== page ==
Ambani Faces Broadband Challenges
So says Heavy Reading senior consultant Berge Ayvazian, a wireless broadband specialist who recently presented at the Mobile Broadband India 2010 events in New Delhi and Mumbai. (See Top Indian Operators Set Out Broadband Agenda, India's 3G Players Ready for Swift Launch, Qualcomm Names India LTE Investors , and NSN Back in Love With WiMax.)
The Indian telecom industry is abuzz following the return of Mukesh Ambani, chairman and managing director of RIL, to the sector. Under his leadership, Reliance Infocomm kick-started the current mobile services revolution in 2002-03 by offering mobility at cheap rates to the masses, but exited the industry because of a bitter family feud.
Now Ambani is back, following Infotel Broadband's success in India's recent BWA (broadband wireless access) spectrum auction: It was the only bidder to secure 2.3GHz capacity in all of India's 22 circles (service areas), and was subsequently acquired by RIL to form Reliance Infotel. (See Oh Brother!, India's BWA Auction Ends in $8.2B Drama, and WiMax, 3G to Dominate India's Broadband Future.)
But Reliance Infotel has a lot of key decisions to get right if Ambani is to make another major impact on India's communications services sector, believes Ayvazian.
Critical to Reliance Infotel's success will be its network infrastructure strategy -- specifically, whether it uses WiMax initially before migrating to its preferred technology, TD-Long Term Evolution (LTE). The operator is yet to announce its network rollout plans, but analysts believe the company will deploy WiMax first and migrate to TD-LTE in about two years time. (See India's Still Hot for WiMax, Says Forum .)
"Reliance Infotel needs to rapidly deploy a wireless/mobile broadband network using immediately available and economical WiMax equipment that can be upgraded to TD-LTE in two years without significant cost or service disruption," says Ayvazian. (See India's Billion-Dollar LTE Question.)
The operator also needs to consider a broad range of end user devices if it is to fulfill its vision of enabling "rapid growth in data usage, in both rural and urban markets, propelling India into global data leadership."
"Reliance Infotel should not trap broadband inside a smart handset, but leverage wireless technology to deliver real broadband to the mass market with many devices and in multiple locations," believes Ayvazian.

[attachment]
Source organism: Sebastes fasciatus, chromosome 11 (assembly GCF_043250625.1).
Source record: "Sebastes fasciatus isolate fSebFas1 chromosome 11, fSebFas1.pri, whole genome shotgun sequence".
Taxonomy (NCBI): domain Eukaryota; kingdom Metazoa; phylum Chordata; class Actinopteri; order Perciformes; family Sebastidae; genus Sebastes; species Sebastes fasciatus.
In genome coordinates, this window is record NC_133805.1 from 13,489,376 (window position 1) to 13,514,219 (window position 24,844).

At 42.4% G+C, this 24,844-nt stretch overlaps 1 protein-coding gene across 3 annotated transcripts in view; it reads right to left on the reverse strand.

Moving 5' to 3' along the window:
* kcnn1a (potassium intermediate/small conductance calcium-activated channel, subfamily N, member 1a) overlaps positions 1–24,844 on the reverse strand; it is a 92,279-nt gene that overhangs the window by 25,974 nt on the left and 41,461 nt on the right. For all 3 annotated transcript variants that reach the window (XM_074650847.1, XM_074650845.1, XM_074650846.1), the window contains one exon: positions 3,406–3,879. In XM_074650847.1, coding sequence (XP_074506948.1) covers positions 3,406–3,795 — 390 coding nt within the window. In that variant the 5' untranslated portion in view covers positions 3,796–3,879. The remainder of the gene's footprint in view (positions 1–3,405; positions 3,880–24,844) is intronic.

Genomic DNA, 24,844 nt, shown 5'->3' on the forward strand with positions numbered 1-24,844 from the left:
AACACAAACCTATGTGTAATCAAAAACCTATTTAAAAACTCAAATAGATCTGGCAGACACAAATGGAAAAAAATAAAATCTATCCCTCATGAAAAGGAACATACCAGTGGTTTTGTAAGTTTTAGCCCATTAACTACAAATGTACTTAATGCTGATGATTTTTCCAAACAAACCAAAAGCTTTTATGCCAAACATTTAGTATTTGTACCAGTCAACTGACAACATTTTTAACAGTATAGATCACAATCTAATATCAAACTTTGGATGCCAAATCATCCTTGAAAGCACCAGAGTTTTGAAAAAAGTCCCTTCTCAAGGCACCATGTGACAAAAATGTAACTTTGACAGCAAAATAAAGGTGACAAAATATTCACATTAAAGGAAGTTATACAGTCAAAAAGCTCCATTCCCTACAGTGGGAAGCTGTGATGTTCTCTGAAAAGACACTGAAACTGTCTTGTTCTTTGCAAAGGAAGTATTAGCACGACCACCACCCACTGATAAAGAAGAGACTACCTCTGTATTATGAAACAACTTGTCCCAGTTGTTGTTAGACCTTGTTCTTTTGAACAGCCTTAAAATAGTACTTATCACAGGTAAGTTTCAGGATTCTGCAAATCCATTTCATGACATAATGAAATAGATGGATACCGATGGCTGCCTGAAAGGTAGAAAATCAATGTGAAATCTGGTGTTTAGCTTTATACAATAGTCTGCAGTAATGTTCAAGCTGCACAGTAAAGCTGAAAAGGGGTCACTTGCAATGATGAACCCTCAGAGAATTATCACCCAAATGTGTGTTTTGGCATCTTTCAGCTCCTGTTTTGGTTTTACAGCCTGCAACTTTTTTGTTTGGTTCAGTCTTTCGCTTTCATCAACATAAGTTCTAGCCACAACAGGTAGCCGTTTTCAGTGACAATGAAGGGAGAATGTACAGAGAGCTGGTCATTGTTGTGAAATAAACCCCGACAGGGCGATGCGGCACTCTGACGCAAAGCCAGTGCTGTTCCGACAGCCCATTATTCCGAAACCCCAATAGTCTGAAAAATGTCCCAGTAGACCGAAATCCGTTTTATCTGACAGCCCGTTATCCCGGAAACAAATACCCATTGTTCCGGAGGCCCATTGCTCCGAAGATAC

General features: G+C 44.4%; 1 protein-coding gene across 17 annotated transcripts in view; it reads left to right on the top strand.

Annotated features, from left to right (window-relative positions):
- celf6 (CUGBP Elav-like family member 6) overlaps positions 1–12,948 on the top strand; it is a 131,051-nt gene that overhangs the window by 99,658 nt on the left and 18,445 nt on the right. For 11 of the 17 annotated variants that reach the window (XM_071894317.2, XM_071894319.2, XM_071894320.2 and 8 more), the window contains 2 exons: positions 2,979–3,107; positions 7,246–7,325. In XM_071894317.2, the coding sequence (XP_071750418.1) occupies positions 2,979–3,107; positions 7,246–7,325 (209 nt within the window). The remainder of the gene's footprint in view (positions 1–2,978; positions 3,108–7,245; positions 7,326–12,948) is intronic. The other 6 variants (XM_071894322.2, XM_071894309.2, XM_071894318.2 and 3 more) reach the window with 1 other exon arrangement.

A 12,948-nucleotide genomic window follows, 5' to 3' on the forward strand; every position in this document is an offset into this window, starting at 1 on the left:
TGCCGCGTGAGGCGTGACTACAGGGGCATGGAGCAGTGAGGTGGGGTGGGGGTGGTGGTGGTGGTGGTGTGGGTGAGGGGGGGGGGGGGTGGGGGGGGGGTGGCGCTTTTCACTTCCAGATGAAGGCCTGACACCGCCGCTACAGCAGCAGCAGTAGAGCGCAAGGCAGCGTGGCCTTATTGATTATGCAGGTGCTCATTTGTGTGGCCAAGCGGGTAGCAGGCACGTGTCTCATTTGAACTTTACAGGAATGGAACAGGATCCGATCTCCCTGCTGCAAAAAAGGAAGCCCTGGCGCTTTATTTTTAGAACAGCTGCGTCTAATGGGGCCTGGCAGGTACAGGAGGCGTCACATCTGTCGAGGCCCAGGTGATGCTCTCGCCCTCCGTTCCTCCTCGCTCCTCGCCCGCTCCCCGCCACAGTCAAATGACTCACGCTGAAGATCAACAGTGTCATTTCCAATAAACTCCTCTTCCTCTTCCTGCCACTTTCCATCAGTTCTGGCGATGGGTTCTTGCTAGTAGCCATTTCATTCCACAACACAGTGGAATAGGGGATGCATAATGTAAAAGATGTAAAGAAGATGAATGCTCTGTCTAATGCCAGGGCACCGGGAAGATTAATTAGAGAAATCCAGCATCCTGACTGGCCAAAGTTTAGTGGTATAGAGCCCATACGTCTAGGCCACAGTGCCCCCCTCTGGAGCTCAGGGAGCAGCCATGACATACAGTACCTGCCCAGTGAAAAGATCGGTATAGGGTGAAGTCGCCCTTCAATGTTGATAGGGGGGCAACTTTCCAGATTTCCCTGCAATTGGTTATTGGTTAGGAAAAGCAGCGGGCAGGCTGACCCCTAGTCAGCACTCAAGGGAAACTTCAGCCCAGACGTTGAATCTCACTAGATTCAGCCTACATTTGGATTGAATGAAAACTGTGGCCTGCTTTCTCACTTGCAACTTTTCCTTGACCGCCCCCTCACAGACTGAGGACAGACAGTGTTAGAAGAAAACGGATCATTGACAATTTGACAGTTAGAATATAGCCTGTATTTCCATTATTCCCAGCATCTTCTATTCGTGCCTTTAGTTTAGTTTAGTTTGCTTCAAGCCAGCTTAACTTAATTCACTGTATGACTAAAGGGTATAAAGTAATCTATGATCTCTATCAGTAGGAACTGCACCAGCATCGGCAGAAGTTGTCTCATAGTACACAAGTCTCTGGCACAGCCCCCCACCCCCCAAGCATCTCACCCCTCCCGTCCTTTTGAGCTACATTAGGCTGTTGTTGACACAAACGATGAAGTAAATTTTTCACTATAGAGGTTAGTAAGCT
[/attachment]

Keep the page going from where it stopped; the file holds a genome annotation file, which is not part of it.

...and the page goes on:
To address the mass market, Reliance Infotel will need to collaborate with device manufacturers to create a low-cost WiMax modem for the market that can connect with existing TV sets. For every 100 people in India (which has a population of more than 1.1 billion), there are 6.12 television sets and only 0.7 PCs. The lack of a device ecosystem is a major issue being faced by the operators looking to increase the country's broadband penetration. Currently, there are fewer than 10 million broadband subscribers in India.
Since Reliance Infotel aims to increase broadband penetration, not just in urban centers but in rural areas, too, it has to come up with a pricing strategy that appeals to the rural customers and their disposable income. Analysts believe the company needs to offer a monthly subscription rate below 1,000 Indian rupees (US$21.40) to address the mass market.
Reliance Infotel will also need state-of-the-art SPIT systems, particularly a transaction-based service platform to monetize the traffic generated. (See The SPIT Manifesto.) "Through this, subscribers can be charged for locally cached premium multimedia content, and revenues can be shared with third-party providers in a multi-dimensional business-to-business-to-consumer market," says Ayvazian.
In addition, Reliance Infotel will need to source relevant, local content and applications to be successful, according to Ayvazian. "In order to appeal to the mass market, Reliance Infotel will need to offer a wide range of content and applications leveraging Indian entertainment media, video chat, multi-player gaming, sharing, and social networks."
It remains to be seen whether Mukesh Ambani can repeat his earlier success in addressing the mass market. But if past history is anything to go by, his involvement in India's wireless broadband market entry is likely to be a game changer for the country's broadband prospects.
— Gagandeep Kaur, India Editor, Light Reading